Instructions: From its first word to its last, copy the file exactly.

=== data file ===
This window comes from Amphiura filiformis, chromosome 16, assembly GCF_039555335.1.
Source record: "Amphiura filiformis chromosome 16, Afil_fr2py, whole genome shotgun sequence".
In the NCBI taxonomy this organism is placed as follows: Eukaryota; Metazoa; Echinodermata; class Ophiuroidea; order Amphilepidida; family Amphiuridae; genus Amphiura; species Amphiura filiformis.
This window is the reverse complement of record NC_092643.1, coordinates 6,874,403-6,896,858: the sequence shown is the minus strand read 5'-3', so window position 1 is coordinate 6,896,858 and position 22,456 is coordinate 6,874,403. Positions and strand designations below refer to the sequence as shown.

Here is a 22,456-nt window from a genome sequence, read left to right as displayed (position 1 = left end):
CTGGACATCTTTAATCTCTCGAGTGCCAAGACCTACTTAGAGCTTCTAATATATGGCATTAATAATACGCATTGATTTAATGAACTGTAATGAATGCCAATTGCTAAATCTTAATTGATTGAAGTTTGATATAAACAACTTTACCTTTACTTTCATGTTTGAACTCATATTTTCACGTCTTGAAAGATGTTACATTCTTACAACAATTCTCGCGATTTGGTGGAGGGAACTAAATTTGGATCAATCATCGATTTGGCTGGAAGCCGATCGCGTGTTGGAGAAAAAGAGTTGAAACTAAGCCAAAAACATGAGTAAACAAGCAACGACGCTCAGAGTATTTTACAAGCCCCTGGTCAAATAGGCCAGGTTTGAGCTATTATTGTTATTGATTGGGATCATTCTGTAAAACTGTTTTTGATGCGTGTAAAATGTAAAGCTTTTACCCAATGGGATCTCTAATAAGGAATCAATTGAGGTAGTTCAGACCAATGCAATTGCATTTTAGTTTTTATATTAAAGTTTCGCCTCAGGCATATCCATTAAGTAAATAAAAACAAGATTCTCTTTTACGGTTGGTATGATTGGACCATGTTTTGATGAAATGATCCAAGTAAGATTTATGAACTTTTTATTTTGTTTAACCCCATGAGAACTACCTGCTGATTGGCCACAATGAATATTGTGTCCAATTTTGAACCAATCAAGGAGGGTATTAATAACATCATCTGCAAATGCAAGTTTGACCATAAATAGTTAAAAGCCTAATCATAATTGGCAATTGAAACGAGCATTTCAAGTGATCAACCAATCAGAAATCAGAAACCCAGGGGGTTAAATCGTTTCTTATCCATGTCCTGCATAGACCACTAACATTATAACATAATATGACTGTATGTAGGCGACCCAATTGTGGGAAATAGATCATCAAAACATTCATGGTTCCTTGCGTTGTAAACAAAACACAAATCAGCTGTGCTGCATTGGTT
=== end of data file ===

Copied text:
This window comes from Amphiura filiformis, chromosome 16, assembly GCF_039555335.1.
Source record: "Amphiura filiformis chromosome 16, Afil_fr2py, whole genome shotgun sequence".
In the NCBI taxonomy this organism is placed as follows: Eukaryota; Metazoa; Echinodermata; class Ophiuroidea; order Amphilepidida; family Amphiuridae; genus Amphiura; species Amphiura filiformis.
This window is the reverse complement of record NC_092643.1, coordinates 6,874,403-6,896,858: the sequence shown is the minus strand read 5'-3', so window position 1 is coordinate 6,896,858 and position 22,456 is coordinate 6,874,403. Positions and strand designations below refer to the sequence as shown.

Here is a 22,456-nt window from a genome sequence, read left to right as displayed (position 1 = left end):
CTGGACATCTTTAATCTCTCGAGTGCCAAGACCTACTTAGAGCTTCTAATATATGGCATTAATAATACGCATTGATTTAATGAACTGTAATGAATGCCAATTGCTAAATCTTAATTGATTGAAGTTTGATATAAACAACTTTACCTTTACTTTCATGTTTGAACTCATATTTTCACGTCTTGAAAGATGTTACATTCTTACAACAATTCTCGCGATTTGGTGGAGGGAACTAAATTTGGATCAATCATCGATTTGGCTGGAAGCCGATCGCGTGTTGGAGAAAAAGAGTTGAAACTAAGCCAAAAACATGAGTAAACAAGCAACGACGCTCAGAGTATTTTACAAGCCCCTGGTCAAATAGGCCAGGTTTGAGCTATTATTGTTATTGATTGGGATCATTCTGTAAAACTGTTTTTGATGCGTGTAAAATGTAAAGCTTTTACCCAATGGGATCTCTAATAAGGAATCAATTGAGGTAGTTCAGACCAATGCAATTGCATTTTAGTTTTTATATTAAAGTTTCGCCTCAGGCATATCCATTAAGTAAATAAAAACAAGATTCTCTTTTACGGTTGGTATGATTGGACCATGTTTTGATGAAATGATCCAAGTAAGATTTATGAACTTTTTATTTTGTTTAACCCCATGAGAACTACCTGCTGATTGGCCACAATGAATATTGTGTCCAATTTTGAACCAATCAAGGAGGGTATTAATAACATCATCTGCAAATGCAAGTTTGACCATAAATAGTTAAAAGCCTAATCATAATTGGCAATTGAAACGAGCATTTCAAGTGATCAACCAATCAGAAATCAGAAACCCAGGGGGTTAAATCGTTTCTTATCCATGTCCTGCATAGACCACTAACATTATAACATAATATGACTGTATGTAGGCGACCCAATTGTGGGAAATAGATCATCAAAACATTCATGGTTCCTTGCGTTGTAAACAAAACACAAATCAGCTGTGCTGCATTGGTT